daily dose of imagery | by Sam Javanrouh
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mailbox 824 | July 03, 2007

mailbox 824 || CANON 5D/EF17-40L@17 | 1/1000S | F4 | ISO400 | BIKE
Line 1 road in Niagara on the Lake.

Note: Many of my recent photos have GPS info embedded in the EXIF data, so you can check their exact location in flickr map, or any other app that can read the GPS info in an image file. for example this shot's location is here. Or you check the map for my geotagged flickr photos here.

Update: Here's a brief description of my Geotagging (Embedding the Geographical information to the photo) process.

1. I have a small portable GPS Data Logger (Globalsat DG-100) in my camera bag at all times. A GPS Data Logger is a relatively cheap device, and it doesn't have an LCD screen or any real time MAP features, but what this device does is when activated it records my location on an interval time. It has three customizable time settings, for example when I'm riding my bicycle I set it to every 30 seconds. The device can run for many hours, even days, logging my whole trip in every 30 seconds. The GPS Data Logger records the location based on the local satellite time.

2. This step is very important. You have to set your camera's time and date carefully. What I do, which seems to work fine, is to set my camera to the time on www.timeanddate.com on local time. Just search for the city you're in and set your camera's time to that.

3. When I get to a computer I download the logged GPS info and export a GPX, KML or KMZ file. These files can be used in any application that supports GPS, such as Google Earth. You can see your whole trip in Google Earth by opening these files. To dowload the log files from the device I use the software that comes with it, but other devices like Sony's (see below) are easier to work with.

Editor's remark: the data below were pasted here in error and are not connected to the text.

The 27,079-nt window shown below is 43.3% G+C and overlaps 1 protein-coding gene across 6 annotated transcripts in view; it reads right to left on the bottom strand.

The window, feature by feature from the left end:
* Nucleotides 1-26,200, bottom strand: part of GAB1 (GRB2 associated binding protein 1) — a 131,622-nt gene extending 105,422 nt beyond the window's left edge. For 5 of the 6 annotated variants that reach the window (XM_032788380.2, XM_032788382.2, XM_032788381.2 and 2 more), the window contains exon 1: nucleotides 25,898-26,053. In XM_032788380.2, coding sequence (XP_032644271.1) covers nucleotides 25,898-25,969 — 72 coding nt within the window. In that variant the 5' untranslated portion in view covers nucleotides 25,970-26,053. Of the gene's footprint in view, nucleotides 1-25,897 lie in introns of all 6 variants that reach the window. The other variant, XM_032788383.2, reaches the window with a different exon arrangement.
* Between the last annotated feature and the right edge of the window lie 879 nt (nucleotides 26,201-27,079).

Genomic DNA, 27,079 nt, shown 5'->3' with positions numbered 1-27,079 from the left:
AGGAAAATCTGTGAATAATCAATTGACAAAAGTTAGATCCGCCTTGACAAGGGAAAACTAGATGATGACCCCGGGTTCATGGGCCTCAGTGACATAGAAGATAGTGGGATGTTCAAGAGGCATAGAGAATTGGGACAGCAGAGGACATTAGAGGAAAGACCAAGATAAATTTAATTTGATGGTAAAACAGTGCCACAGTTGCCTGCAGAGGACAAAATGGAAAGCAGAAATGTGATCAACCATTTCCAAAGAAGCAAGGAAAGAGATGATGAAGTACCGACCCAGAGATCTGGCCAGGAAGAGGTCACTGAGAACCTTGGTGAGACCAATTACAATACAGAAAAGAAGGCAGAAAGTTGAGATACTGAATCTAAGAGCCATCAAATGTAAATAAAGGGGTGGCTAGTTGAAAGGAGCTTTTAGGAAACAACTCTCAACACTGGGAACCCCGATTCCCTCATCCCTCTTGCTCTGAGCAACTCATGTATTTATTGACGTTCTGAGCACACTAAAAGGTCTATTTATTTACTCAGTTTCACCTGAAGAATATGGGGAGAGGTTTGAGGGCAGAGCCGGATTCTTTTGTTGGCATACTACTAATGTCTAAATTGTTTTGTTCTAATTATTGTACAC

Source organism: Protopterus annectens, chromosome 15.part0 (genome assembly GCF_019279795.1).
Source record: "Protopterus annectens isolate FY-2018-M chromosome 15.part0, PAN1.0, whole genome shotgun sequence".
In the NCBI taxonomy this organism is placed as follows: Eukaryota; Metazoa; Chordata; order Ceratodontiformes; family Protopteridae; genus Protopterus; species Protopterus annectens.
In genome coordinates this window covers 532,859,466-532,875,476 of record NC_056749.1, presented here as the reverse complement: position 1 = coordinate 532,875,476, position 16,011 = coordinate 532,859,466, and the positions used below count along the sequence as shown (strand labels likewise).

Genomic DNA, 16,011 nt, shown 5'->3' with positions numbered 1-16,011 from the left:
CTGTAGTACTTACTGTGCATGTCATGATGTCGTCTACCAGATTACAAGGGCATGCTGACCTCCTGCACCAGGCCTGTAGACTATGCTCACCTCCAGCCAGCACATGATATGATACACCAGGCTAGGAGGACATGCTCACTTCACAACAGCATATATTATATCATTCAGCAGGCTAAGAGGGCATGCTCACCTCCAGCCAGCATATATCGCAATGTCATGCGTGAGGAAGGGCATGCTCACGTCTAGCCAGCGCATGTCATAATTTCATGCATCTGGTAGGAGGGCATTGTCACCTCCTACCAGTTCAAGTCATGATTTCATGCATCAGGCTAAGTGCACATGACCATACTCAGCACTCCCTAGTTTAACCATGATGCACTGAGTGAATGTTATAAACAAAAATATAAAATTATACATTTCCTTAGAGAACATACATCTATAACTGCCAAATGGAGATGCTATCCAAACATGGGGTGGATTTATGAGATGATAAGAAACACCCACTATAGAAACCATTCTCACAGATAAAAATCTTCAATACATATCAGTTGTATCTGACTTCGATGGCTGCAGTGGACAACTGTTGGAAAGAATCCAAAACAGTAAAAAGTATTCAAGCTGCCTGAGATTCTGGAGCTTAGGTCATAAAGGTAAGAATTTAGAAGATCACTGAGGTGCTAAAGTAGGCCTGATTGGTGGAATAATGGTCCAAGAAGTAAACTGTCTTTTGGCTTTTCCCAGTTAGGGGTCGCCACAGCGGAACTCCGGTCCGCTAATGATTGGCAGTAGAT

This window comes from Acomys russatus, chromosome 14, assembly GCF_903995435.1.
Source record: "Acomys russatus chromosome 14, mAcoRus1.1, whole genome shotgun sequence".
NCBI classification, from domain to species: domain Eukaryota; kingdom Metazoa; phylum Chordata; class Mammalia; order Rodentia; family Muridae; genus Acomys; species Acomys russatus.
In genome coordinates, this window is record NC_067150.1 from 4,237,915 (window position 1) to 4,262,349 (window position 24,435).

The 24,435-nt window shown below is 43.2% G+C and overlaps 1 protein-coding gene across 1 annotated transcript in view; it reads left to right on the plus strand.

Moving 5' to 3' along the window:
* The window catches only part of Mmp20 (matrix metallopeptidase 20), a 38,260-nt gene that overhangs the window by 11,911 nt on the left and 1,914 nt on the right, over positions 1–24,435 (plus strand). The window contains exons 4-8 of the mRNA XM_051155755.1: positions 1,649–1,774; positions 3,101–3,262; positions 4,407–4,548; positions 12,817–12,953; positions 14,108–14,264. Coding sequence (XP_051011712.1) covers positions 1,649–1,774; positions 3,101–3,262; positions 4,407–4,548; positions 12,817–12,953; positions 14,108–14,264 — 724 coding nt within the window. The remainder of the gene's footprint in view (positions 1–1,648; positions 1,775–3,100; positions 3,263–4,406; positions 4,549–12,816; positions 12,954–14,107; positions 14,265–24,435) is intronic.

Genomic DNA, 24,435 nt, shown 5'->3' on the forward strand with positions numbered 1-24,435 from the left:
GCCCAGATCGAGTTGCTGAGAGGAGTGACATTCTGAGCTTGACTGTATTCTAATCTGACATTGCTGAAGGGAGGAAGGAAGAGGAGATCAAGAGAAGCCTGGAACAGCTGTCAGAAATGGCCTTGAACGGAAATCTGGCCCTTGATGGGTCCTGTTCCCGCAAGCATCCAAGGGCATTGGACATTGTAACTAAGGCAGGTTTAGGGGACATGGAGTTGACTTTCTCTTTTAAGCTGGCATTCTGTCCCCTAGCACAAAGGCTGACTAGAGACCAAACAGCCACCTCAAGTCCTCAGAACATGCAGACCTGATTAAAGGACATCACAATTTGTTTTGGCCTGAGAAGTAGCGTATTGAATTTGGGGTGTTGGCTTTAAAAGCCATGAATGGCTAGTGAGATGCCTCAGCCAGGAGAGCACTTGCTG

4. Time to attach the GPS information to photos. I use a software called RoboGeo which is great. You open a bunch of images, and then you open the GPS log file (from step 3) and RoboGeo automatically matches the time your photo is taken to the GPS log file and can stamp the file with the GPS info. So the GPS information is embedded to the image file's EXIF info without changing anything else.
The only complaint I have about RoboGeo is that it doesn't support RAW files. It does however support TIF and JPG files, so I Geotag my 16bit TIF converted photos or the final web ready JPG files. When you upload the Geotagged JPG files to flickr, they automatically show up on the map. Very cool indeed!

4a. RoboGeo is poweful application, and one the fun things you can do with it is exporting a KMZ file with embedded images, so you see your photos show on Google Earth and other application and website (like www.gpsvisualizer.com)
Here's our trip when the photo above was taken.

Resources: There are other GPS Loggers out there too, like Sony's GPS-CS1. Here's a great comparison and review of the two products.